Americans deserve an accessible and affordable health care system that promotes quality care and peace of mind. It should empower patients and support innovation. Sadly, that is not the system we have today.
Obamacare has limited choices for patients, driven up costs for consumers, and buried employers and health care providers under thousands of new regulations. It forced people into expensive plans they did not want and put the government in charge of one of the most personal decisions families will ever make. House Republicans know there is a better way.
The Republican proposal to reform our health care system is built on five principles:
1. Repeal Obamacare. The law that Democrats forced through Congress in 2010 was filled with special interest handouts, budget gimmicks, and tax increases. This law cannot be fixed. Its knot of regulations, taxes, and mandates cannot be untangled. We need a clean start in order to pursue the patient-centered reforms the American people deserve.
2. Provide all Americans with more choices, lower costs, and greater flexibility. The nation’s health care system is too bureaucratic and too expensive. It didn’t work before Obamacare, and it most certainly does not work now. Insurance companies should be competing against each other to offer the most affordable, highest quality options for consumers. While Obamacare favors a one-size-fits all approach, we believe choice, portability, innovation, and transparency are essential elements of successful reform, and for too long they have been absent in health care.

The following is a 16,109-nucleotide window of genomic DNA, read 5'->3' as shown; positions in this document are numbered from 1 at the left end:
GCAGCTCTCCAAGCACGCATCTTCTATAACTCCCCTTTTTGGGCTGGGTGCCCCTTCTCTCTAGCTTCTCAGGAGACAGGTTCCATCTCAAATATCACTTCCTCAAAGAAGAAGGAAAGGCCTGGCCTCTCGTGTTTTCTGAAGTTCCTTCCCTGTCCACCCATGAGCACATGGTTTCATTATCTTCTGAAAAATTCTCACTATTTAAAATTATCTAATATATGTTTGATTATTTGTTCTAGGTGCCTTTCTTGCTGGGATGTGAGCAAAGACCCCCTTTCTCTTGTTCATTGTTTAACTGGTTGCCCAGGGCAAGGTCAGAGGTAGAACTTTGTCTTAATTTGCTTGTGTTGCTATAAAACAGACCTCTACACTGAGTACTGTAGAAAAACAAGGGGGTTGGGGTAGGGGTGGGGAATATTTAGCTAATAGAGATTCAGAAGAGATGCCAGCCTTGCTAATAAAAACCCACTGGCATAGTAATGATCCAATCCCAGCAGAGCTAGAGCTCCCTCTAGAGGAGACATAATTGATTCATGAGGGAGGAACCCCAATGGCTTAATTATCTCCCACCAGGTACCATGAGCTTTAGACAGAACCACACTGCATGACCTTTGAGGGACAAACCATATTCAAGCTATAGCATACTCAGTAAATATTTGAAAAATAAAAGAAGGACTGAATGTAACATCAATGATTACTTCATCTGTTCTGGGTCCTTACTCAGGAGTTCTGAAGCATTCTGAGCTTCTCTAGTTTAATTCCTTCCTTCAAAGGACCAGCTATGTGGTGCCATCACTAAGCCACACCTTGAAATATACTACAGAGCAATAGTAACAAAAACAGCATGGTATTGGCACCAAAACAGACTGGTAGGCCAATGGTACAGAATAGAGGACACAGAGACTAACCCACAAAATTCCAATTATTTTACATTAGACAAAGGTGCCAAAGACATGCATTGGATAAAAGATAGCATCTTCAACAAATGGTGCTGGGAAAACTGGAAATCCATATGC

3. Protect our nation’s most vulnerable. Patients with pre-existing conditions, loved ones struggling with complex medical needs, and other vulnerable Americans should have access to high-quality and affordable coverage options. Obamacare’s solution was to force millions of people onto Medicaid, a broken insurance program that has historically failed lower-income families. We reject this approach. Instead, we believe states and individuals should have better tools, resources, and flexibility to find solutions that fit their unique needs.
4. Spur innovation in health care. From new procedures to advanced, life-saving devices and therapies, the U.S. has always been at the forefront of medical discoveries. Unfortunately, we cannot say the same for our policies. Today, it costs $2 billion and takes 14 years to get a new drug through the byzantine clearance process at the Food and Drug Administration. Obamacare made the problem worse by levying a new tax on medical devices, driving out jobs, and slowing the development of new and innovative products that could help cure patients in need. Last year, the House passed the 21st Century Cures Act, which would pave the way for new ideas and support advancements in cures and treatments. Our plan builds on that legislation and promotes U.S. leadership in this area.
5. Protect and preserve Medicare. Today, more than 50 million seniors and individuals with disabilities rely on Medicare for access to health care. And millions more are counting on Medicare to provide health security when they reach retirement. Unfortunately, the program is unsustainable and will fail current and future Americans without significant reforms. Medicare must be protected for today’s seniors, and it must be strengthened for future generations. We can do this without undermining Medicare’s promise to current beneficiaries by slowly phasing in improvements that will provide future generations with greater choices.